Wednesday, April 30, 2003

Returning to school

I have my ten year school reunion this weekend. Most conveniently, I need to be in Canberra for work next week, so I get to travel up at someone else’s expense and catch up with everyone I didn’t manage to see in the course of the road trip of doom over the Easter long weekend.

I filled out my “what have you been doing for the last ten years” form yesterday. It seemed rather dry, and in some ways a little boastful. I stuck narrowly to what I’ve been doing in law: the big firm job, what I’ve been doing recently, the published article, competing in the international rounds of the Jessup Moot.

I did not mention writing at all, which will surprise some who will be present, I’m sure.

But beyond me (and this is blogging, so really, it’s all about me), I’m concerned I’m going to have forgotten the names of everyone not immediately on my table. Will I be bored by those who’ve stayed in Canberra and carved out lucrative niches in real estate? Quite possibly, if only because I have no interest in real estate at present. And also because if I have spurned the path to entrepreneurial wealth, it’s not as if I have any weighty publication track-record to back me. Which is what some may have expected I’d have done by now. It’s what my eighteen-year old self would have expected by now.

Still, I’m in no rush to try and make a career out of my writing. Law is at least interesting, and even at its lower rungs pays sufficiently well to fund hobbies and give me time to become a better writer with a novel worth trying to do something with commercially. That said, I wrote three (excruciatingly bad) novels in high school and a handful of short stories (I found the short form harder then, and still do) and quite a bit of poetry, some of it fairly readable in a school-boy vein. And people noticed.

Someone said to me recently: “Of all the people from school I’d expect to be working as a writer or something more interesting by now, you’d top the list.” He had the significant grace to add a somewhat less two-edged compliment: “But I guess that’s what happens when you’re good at two things.”

I went to a school that really did heap recognition on people regardless of their area of achievement. The key word though was achievement. My awkward bookishness could be overcome in that environment through being rather regularly and publicly recognised for achievements in creative writing, drama, public speaking and debating. It may have been a less kind place if you weren’t a clear front-runner in some field, or at least keenly interested in doing something. To be entirely honest, I wouldn’t know. It was a school that provided opportunities to be involved, and I took quite a few.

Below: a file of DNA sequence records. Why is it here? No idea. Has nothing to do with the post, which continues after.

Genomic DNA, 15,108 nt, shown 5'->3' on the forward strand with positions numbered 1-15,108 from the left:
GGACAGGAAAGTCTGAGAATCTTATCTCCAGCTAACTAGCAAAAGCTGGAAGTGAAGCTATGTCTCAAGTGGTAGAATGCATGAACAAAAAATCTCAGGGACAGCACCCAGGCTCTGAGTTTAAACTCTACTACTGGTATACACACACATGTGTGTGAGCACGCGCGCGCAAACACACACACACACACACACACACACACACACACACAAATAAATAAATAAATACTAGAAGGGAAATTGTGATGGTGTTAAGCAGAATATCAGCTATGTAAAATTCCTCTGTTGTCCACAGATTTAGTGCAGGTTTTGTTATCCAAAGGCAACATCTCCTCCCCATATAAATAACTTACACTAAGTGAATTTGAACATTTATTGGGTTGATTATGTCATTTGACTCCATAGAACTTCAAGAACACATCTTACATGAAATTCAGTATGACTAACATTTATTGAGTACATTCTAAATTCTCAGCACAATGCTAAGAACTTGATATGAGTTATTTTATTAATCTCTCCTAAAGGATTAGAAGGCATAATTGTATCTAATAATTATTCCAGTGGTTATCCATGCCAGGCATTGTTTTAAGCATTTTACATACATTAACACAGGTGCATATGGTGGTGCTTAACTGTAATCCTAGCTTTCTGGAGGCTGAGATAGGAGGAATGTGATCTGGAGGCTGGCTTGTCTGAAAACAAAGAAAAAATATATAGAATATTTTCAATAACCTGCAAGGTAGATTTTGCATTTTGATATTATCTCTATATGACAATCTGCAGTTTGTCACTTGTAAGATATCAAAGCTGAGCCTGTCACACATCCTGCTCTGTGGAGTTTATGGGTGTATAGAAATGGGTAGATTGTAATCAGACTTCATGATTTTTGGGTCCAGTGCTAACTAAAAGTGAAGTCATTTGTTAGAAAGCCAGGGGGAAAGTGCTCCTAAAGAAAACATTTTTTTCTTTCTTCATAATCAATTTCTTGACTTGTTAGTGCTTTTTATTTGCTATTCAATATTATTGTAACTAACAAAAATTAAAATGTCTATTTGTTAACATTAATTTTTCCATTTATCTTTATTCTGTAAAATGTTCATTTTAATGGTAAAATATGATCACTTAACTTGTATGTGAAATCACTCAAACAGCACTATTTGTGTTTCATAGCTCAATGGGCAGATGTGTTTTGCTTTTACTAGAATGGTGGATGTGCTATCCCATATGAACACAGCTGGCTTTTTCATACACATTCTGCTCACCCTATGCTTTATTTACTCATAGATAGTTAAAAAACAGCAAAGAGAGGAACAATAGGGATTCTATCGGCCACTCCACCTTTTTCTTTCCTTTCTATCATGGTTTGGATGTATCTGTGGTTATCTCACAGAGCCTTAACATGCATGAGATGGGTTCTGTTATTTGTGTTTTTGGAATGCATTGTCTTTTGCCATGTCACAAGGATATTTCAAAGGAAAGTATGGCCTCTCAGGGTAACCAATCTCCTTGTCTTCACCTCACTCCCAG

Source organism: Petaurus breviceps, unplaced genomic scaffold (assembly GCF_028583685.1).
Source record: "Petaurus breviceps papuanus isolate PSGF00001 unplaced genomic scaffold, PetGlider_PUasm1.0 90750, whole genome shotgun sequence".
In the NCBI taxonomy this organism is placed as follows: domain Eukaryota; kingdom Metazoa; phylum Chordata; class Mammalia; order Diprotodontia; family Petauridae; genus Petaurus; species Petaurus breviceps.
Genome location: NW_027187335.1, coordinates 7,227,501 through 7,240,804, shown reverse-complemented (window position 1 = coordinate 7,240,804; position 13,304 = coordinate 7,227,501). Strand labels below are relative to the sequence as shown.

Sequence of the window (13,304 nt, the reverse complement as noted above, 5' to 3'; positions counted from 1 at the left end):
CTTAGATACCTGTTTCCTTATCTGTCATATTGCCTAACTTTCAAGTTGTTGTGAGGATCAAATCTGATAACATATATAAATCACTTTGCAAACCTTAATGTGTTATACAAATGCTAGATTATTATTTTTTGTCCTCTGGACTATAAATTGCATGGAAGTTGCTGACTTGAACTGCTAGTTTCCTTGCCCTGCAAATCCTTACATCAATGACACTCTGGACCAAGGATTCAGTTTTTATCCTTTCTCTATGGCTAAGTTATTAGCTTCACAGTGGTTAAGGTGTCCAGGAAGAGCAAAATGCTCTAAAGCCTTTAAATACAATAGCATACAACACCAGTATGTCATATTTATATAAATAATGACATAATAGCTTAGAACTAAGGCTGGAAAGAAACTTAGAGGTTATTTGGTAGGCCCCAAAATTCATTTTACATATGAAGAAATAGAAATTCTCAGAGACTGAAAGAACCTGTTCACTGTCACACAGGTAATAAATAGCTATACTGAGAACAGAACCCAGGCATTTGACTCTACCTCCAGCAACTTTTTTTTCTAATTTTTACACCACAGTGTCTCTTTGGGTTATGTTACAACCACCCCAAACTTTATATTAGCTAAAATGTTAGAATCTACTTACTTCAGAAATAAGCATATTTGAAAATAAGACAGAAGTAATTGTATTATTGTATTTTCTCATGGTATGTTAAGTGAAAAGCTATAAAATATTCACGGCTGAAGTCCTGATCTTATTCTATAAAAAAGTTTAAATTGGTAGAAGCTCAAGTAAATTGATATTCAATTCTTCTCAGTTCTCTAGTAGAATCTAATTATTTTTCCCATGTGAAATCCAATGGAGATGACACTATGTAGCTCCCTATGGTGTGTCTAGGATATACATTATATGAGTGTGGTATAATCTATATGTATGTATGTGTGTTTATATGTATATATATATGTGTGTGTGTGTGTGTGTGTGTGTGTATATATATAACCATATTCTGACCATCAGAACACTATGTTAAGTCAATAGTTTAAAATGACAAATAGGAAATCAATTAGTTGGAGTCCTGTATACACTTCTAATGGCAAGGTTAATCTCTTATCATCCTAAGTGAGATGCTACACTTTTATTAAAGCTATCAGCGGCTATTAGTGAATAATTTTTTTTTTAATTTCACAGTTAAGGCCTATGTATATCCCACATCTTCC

Anyway, a big part of growing up is realising that at high school you do have a chance to be a big fish in a small pond, and a good deal of your twenties is acknowledging the truth in the Waifs lyric: “I never thought I’d be quiet so far away from where I planned to be by now.” I am good at what I do, but so are a fair number of other people. Blogging, for example, has been incredibly kind to me – it does, however, prove there are a lot of other people out there who are extremely talented and not widely, conventionally, published writers.

But that is if one accepts the rather stupid idea you have to grow up to be who you thought you’d be in your adolescence. I am not bound to my vision-of-self as at age eighteen. True, I might have got further along one given path had I a blinding drive born of a narrow vision at that age, but I don’t.

Do I crave being who I was at school again? The sense that each year I was achieving more, doing better?

Absolutely not.

Never trust anyone who thinks high school was the best period of their life. Now, in Melbourne, is undoubtedly the happiest and most confident I have ever been. I like not being socially awkward, I like not having acne so bad it requires heavy-duty medication, I like having a girlfriend, I like not feeling an outsider (regardless of how many friends or how ‘in’ I actually may have been), I like that other people’s opinions matter less to me, I like the fact I do not have to devise strategies to avoid outbreaks of bullying on my school bus. So I am pretty confident that I am not going back to recapture something, or to trumpet my ‘achievements’ since.

I am on a table with friends I have stayed in touch with in degrees ranging from intensely to very poorly indeed. I’m looking forward to seeing them.

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